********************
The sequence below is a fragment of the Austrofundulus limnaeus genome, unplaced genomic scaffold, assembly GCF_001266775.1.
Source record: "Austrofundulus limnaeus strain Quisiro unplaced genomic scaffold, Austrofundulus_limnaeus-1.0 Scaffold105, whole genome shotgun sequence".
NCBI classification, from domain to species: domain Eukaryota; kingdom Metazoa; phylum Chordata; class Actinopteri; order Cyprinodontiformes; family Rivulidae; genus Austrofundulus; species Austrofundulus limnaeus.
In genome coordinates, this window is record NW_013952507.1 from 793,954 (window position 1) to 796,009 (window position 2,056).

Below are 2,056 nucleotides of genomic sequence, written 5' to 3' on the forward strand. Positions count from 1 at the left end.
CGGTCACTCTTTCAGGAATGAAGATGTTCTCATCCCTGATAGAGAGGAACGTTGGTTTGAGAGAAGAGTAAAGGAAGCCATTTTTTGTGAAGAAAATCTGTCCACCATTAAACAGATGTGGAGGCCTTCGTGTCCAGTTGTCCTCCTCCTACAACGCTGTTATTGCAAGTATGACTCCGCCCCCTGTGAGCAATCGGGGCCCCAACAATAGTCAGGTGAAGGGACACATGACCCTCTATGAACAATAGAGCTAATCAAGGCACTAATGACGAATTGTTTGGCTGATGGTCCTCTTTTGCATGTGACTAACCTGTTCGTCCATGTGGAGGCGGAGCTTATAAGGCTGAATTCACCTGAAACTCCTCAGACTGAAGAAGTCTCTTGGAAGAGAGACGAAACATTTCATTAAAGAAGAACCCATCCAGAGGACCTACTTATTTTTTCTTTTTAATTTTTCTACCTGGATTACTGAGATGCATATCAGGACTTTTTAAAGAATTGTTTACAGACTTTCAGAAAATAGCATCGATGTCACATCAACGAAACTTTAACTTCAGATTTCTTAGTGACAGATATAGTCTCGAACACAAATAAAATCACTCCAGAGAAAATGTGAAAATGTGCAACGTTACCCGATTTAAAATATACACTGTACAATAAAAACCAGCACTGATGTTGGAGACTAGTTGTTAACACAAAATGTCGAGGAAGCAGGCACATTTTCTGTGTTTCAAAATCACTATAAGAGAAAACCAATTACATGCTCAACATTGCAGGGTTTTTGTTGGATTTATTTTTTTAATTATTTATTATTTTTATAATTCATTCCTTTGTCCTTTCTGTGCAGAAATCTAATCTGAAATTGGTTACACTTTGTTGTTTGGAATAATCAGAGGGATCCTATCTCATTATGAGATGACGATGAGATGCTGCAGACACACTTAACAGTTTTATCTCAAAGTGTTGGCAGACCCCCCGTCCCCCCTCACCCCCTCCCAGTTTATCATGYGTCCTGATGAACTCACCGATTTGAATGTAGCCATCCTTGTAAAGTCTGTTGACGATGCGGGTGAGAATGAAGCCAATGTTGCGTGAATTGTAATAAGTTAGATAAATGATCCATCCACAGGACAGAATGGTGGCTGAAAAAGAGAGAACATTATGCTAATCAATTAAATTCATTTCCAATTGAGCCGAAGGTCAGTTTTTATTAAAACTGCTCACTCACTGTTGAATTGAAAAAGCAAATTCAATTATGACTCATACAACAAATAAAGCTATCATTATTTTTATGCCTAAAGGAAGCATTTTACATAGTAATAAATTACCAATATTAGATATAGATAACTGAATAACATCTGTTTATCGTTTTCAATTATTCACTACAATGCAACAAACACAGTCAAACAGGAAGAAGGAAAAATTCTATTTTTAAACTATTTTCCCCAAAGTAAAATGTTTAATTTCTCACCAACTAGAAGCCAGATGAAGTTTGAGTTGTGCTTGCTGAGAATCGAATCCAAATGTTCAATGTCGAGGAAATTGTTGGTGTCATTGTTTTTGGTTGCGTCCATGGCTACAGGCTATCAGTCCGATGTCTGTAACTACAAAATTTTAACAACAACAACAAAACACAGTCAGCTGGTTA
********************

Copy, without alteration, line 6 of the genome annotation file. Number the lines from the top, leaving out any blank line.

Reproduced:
CGGTCACTCTTTCAGGAATGAAGATGTTCTCATCCCTGATAGAGAGGAACGTTGGTTTGAGAGAAGAGTAAAGGAAGCCATTTTTTGTGAAGAAAATCTGTCCACCATTAAACAGATGTGGAGGCCTTCGTGTCCAGTTGTCCTCCTCCTACAACGCTGTTATTGCAAGTATGACTCCGCCCCCTGTGAGCAATCGGGGCCCCAACAATAGTCAGGTGAAGGGACACATGACCCTCTATGAACAATAGAGCTAATCAAGGCACTAATGACGAATTGTTTGGCTGATGGTCCTCTTTTGCATGTGACTAACCTGTTCGTCCATGTGGAGGCGGAGCTTATAAGGCTGAATTCACCTGAAACTCCTCAGACTGAAGAAGTCTCTTGGAAGAGAGACGAAACATTTCATTAAAGAAGAACCCATCCAGAGGACCTACTTATTTTTTCTTTTTAATTTTTCTACCTGGATTACTGAGATGCATATCAGGACTTTTTAAAGAATTGTTTACAGACTTTCAGAAAATAGCATCGATGTCACATCAACGAAACTTTAACTTCAGATTTCTTAGTGACAGATATAGTCTCGAACACAAATAAAATCACTCCAGAGAAAATGTGAAAATGTGCAACGTTACCCGATTTAAAATATACACTGTACAATAAAAACCAGCACTGATGTTGGAGACTAGTTGTTAACACAAAATGTCGAGGAAGCAGGCACATTTTCTGTGTTTCAAAATCACTATAAGAGAAAACCAATTACATGCTCAACATTGCAGGGTTTTTGTTGGATTTATTTTTTTAATTATTTATTATTTTTATAATTCATTCCTTTGTCCTTTCTGTGCAGAAATCTAATCTGAAATTGGTTACACTTTGTTGTTTGGAATAATCAGAGGGATCCTATCTCATTATGAGATGACGATGAGATGCTGCAGACACACTTAACAGTTTTATCTCAAAGTGTTGGCAGACCCCCCGTCCCCCCTCACCCCCTCCCAGTTTATCATGYGTCCTGATGAACTCACCGATTTGAATGTAGCCATCCTTGTAAAGTCTGTTGACGATGCGGGTGAGAATGAAGCCAATGTTGCGTGAATTGTAATAAGTTAGATAAATGATCCATCCACAGGACAGAATGGTGGCTGAAAAAGAGAGAACATTATGCTAATCAATTAAATTCATTTCCAATTGAGCCGAAGGTCAGTTTTTATTAAAACTGCTCACTCACTGTTGAATTGAAAAAGCAAATTCAATTATGACTCATACAACAAATAAAGCTATCATTATTTTTATGCCTAAAGGAAGCATTTTACATAGTAATAAATTACCAATATTAGATATAGATAACTGAATAACATCTGTTTATCGTTTTCAATTATTCACTACAATGCAACAAACACAGTCAAACAGGAAGAAGGAAAAATTCTATTTTTAAACTATTTTCCCCAAAGTAAAATGTTTAATTTCTCACCAACTAGAAGCCAGATGAAGTTTGAGTTGTGCTTGCTGAGAATCGAATCCAAATGTTCAATGTCGAGGAAATTGTTGGTGTCATTGTTTTTGGTTGCGTCCATGGCTACAGGCTATCAGTCCGATGTCTGTAACTACAAAATTTTAACAACAACAACAAAACACAGTCAGCTGGTTA